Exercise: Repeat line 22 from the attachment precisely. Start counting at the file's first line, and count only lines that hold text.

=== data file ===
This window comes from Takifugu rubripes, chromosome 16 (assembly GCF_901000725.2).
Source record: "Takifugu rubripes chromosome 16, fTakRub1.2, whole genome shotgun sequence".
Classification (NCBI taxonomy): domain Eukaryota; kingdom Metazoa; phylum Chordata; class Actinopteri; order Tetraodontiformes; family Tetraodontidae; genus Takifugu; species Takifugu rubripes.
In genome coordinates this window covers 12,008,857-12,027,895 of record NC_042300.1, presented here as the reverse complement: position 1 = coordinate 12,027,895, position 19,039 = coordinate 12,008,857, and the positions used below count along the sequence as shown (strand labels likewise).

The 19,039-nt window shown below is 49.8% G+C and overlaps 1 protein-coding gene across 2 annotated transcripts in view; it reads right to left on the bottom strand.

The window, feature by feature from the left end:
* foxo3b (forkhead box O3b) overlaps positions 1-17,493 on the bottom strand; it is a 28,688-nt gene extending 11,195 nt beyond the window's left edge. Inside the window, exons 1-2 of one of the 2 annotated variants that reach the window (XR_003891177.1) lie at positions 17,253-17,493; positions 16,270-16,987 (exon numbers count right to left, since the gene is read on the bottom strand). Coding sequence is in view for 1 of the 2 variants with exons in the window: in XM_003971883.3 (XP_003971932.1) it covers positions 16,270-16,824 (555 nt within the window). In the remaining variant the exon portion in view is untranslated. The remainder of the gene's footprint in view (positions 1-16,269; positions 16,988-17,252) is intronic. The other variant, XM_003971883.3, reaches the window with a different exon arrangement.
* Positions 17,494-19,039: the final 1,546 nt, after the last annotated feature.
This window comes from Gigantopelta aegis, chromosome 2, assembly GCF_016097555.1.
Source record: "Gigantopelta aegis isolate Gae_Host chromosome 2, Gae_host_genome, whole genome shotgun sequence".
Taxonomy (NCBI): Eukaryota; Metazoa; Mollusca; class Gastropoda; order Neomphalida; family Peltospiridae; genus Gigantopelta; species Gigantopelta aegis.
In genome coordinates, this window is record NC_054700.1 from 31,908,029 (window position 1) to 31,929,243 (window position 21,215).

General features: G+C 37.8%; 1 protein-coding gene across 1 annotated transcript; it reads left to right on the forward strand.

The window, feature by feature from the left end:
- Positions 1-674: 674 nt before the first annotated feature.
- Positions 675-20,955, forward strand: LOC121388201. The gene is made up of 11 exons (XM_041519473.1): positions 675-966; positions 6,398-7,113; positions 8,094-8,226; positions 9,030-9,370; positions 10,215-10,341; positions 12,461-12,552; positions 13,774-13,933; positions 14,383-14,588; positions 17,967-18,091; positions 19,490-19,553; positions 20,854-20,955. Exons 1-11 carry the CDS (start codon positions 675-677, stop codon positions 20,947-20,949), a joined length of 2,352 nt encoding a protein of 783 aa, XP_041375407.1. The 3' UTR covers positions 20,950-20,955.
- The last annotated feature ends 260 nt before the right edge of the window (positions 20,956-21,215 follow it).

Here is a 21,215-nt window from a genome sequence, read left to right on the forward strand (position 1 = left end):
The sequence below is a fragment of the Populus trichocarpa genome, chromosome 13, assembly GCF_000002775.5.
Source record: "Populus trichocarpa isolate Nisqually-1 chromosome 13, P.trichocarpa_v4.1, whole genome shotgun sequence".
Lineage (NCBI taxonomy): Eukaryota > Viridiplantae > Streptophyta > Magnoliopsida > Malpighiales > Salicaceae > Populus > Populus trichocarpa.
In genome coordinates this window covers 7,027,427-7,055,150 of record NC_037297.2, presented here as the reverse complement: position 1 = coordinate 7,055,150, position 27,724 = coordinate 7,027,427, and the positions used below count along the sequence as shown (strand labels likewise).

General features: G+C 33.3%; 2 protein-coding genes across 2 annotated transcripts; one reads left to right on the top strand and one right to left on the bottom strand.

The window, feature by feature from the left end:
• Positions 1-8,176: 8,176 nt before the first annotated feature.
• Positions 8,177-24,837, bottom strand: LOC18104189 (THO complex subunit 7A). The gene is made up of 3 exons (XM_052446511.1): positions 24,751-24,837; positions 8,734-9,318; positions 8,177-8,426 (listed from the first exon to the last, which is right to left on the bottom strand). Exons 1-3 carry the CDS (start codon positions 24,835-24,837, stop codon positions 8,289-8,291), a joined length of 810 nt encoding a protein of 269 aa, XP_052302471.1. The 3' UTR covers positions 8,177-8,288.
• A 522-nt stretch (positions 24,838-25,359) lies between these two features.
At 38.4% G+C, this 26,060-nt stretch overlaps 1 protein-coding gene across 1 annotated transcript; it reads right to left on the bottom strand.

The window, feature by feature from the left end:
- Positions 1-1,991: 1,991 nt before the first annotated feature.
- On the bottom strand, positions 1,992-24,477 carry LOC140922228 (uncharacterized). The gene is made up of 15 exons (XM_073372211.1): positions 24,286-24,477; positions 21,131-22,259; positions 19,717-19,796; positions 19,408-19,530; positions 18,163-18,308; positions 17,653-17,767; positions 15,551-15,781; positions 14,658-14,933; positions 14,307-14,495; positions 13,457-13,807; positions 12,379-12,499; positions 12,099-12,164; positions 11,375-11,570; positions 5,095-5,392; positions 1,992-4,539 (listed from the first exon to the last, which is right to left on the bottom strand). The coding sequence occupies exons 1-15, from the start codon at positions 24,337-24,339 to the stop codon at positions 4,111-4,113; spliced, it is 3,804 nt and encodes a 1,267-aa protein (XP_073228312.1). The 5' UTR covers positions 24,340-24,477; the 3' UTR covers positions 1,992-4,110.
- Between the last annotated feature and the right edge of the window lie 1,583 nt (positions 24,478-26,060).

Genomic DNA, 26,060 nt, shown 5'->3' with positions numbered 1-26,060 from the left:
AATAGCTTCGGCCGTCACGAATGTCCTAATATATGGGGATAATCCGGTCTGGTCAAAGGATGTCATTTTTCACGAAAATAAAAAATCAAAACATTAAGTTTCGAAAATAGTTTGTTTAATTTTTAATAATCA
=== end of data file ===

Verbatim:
In genome coordinates this window covers 7,027,427-7,055,150 of record NC_037297.2, presented here as the reverse complement: position 1 = coordinate 7,055,150, position 27,724 = coordinate 7,027,427, and the positions used below count along the sequence as shown (strand labels likewise).